What are the Best Practices for Records Management?

If you work in an industry that handles a substantial number of documents - especially documents containing protected personal information or protected health information - it's important that your records management practices reduce risk for both the company and its stakeholders. Some of the best practices for records management include: 

  • storing paper documents securely, both while you still need frequent access to them and when they are inactive but must still be retained
  • consider electronic document storage to better track and control who has access to your documents
  • shred documents according to a records retention schedule, ensuring documents that are no longer necessary to retain have been securely shredded by a certified vendor


Store Hard Copies Securely

If you must maintain paper documents, those that contain confidential information should be kept behind double lock and key - typically in a locked file cabinet in a locked office or document storage room. Organizations often end up with more records than they have space to lock away, especially as these documents sit in their retention period, no longer referenced but too soon to destroy.

In these cases, records management companies can provide secure records storage, so you can trust that your documents are stored according to best practices and strict industry guidelines until they've reached their destruction date.


Transition to Electronic Document Storage

Transitioning to electronic document storage offers a number of benefits:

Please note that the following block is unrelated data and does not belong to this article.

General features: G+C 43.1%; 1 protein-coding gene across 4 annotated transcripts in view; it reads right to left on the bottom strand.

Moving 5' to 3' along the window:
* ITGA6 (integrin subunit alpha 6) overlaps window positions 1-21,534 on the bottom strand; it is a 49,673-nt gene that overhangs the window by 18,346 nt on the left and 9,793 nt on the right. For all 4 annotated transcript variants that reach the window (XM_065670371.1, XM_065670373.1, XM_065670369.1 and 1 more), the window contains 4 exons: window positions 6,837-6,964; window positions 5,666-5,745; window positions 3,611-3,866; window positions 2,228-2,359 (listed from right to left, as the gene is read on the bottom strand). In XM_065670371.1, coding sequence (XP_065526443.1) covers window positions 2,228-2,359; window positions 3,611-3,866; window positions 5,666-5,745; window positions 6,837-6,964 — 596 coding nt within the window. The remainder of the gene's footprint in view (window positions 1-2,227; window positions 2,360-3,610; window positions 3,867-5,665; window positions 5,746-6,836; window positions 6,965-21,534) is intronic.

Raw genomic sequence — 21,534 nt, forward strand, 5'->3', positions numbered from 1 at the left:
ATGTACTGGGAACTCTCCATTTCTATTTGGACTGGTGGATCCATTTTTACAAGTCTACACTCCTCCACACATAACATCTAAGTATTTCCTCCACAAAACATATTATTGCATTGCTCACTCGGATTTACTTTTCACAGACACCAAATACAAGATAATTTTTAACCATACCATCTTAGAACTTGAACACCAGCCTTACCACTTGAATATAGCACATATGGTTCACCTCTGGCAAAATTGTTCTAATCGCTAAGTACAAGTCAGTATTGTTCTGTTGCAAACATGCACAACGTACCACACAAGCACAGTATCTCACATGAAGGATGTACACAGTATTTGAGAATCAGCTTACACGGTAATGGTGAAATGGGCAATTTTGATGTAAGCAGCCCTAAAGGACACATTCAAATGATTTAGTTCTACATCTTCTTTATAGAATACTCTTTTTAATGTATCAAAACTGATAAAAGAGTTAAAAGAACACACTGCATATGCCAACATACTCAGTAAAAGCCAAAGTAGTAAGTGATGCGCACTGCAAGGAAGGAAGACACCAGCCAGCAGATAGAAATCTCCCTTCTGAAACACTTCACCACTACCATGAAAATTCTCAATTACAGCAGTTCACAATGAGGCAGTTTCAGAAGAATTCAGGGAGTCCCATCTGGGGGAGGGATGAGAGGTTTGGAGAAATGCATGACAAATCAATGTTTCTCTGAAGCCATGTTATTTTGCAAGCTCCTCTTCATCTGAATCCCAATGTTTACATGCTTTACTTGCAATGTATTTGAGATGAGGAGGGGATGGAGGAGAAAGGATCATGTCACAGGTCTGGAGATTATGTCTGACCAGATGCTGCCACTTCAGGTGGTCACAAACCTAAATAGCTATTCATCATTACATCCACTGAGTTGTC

• it automates the tracking of destruction dates and the actual destruction of documents
  • it gives you real-time control over who has access to your documents (and which documents, if you'd like to identify role-based access for each file)
  • it leaves an audit trail so you can quickly see who has accessed a particular record and when, which is important in heavily regulated industries 
  • it reduces your carbon footprint - you use less and waste less when you choose electronic document storage

While many business owners are overwhelmed by digitization, full-service records management companies can take on the workload of scanning in paper documents and ensuring your team has the access they need. You can sit back, relax, and reap the rewards when the digitization project is finished and you're able to move to electronic document storage.


 Contact Shred America for Routine Shredding 

Finally, best practice involves implementing a records retention policy that includes annual document destruction. Your policy should address: 

  1. how documents are stored securely during their retention period
  2. the minimum retention period for each kind of record that exists within your organization
  3. how records are destroyed when they reach the destruction date
  4. what qualifications a vendor must have in order to destroy records for your company

You should also have a policy that covers the destruction of old technology/hard drives to ensure the protection of your company, employees, and clients. 

Once you've written a records retention policy, you'll begin the process of putting the policy into practice. At the end of each year, you'll go through your records to archive those that are not ready to be destroyed but that no longer need to be readily available for daily referencing. Each file should be marked with a destruction date based on the retention period specified in your policy, and once a year the files that have reached their destruction date should be professionally shredded.

To learn more about off-site document storage, electronic document management, or secure document shredding, visit Shred America today.